The undermining of America in full view.
America is a big struggle for the 1% to enslave or take any control of.
But they are getting there.


What Will They Do Next
Registered user
Old Palo Alto
on Oct 1, 2021 at 11:38 am
What Will They Do Next, Old Palo Alto
Registered user
on Oct 1, 2021 at 11:38 am

How about a bill to get rid of bad teachers in the California public school system? The numbers are much higher than the small number of bad police officers in the state. Oops !!! Teachers union gave him over 1.5 million in his run for governor and over 1 million to fight the recall, not to mention the millions they gave to other democrat candidates up for re-election in 2020. Guess that bill won't be happening anytime soon and our kids will continue to be the victims of a failing system, which at one time was one of the best in the country.


Fr0hickey
Registered user
Old Palo Alto
on Oct 1, 2021 at 4:43 pm
Fr0hickey, Old Palo Alto
Registered user
on Oct 1, 2021 at 4:43 pm

@felix
I agree with your points. I would have put in that the review panel should be entirely composed of California prison inmates with at least a 30year sentence.


Hinrich
Registered user
Old Palo Alto
on Oct 1, 2021 at 5:45 pm
Hinrich, Old Palo Alto
Registered user
on Oct 1, 2021 at 5:45 pm

Where are we going? Finding, funding, training, and deploying police is going to get a lot tougher in the future. We're already hearing about very tight budgets, unfunded pensions, cops who won't come as we increasingly trivialize crime (see gangs storming stores at the malls due to the $900 Don't Bother Calling threshold). It's going to get even tougher to police in poorer towns (you know, the towns where all of the poor people live that we're supposed to care about). Activists continue to demean and diminish the police, crime rises, and people who have no idea what they are doing are making everyone less secure in their homes and on their streets. The work of the Woke is deconstructive. It is disruption gone wild. Policing is just one more thing being grabbed from local control to enhance control by the State. Newsom gets his photo op, the rest of us lose.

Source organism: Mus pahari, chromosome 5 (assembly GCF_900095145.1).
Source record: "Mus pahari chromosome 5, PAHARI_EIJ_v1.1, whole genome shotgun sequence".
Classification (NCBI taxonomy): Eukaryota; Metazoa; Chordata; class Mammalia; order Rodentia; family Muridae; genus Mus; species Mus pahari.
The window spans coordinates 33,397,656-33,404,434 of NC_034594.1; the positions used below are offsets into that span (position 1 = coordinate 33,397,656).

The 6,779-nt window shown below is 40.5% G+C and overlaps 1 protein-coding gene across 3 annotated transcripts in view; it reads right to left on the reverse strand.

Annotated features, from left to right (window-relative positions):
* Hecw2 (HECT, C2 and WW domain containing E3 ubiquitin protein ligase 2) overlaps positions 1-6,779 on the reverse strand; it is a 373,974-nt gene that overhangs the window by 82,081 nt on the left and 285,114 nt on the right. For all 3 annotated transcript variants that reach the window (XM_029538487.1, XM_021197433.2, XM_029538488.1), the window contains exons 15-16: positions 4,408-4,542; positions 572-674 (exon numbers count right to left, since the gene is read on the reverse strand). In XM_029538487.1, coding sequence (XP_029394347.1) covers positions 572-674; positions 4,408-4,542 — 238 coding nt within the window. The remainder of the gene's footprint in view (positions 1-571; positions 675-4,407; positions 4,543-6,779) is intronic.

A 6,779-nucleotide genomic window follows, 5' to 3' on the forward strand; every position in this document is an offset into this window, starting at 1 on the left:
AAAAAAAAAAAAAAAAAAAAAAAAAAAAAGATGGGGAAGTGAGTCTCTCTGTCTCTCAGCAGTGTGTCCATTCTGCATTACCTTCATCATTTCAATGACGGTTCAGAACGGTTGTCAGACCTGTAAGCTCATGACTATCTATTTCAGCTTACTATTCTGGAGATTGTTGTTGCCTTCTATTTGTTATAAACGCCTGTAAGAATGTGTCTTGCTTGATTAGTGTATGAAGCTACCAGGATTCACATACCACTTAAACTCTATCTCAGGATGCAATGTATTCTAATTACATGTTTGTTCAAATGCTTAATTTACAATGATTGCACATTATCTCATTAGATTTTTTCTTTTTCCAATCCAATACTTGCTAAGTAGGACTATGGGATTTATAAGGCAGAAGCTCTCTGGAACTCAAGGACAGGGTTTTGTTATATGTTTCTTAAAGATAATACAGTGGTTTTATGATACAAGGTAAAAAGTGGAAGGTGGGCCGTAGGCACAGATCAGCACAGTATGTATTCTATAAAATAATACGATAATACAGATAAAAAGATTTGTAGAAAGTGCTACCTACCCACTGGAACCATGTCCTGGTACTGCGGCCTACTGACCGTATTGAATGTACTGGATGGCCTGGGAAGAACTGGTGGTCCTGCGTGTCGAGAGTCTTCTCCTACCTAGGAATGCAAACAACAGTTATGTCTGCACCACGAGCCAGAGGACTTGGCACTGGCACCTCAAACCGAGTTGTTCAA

ArtL
Registered user
Barron Park
on Oct 1, 2021 at 8:45 pm
ArtL, Barron Park
Registered user
on Oct 1, 2021 at 8:45 pm

What about officers who are accused of misdeeds and improper use of force, but who resign, and thus are no longer current members of any police force. Will this new law apply to those cases as well and will the advisory board be able to conduct investigations into their conduct as well as to active members of a police force?


What Will They Do Next
Registered user
Old Palo Alto
on Oct 2, 2021 at 7:54 am
What Will They Do Next, Old Palo Alto
Registered user
on Oct 2, 2021 at 7:54 am

@ Hinrich ... you hit the nail right on the head. Greasy Gav photo op, the SJWs get to feel good about their cause of the moment and the majority of us who respect the police and realize there are a few bad apples in just about every profession that need to be dealt with are left scratching our heads. The "Woke" are attempting to destroy everything in their path they don't agree with. Wait until one of them needs a cop and nobody shows up. You'll hear the sobbing and weeping from here to Sacramento.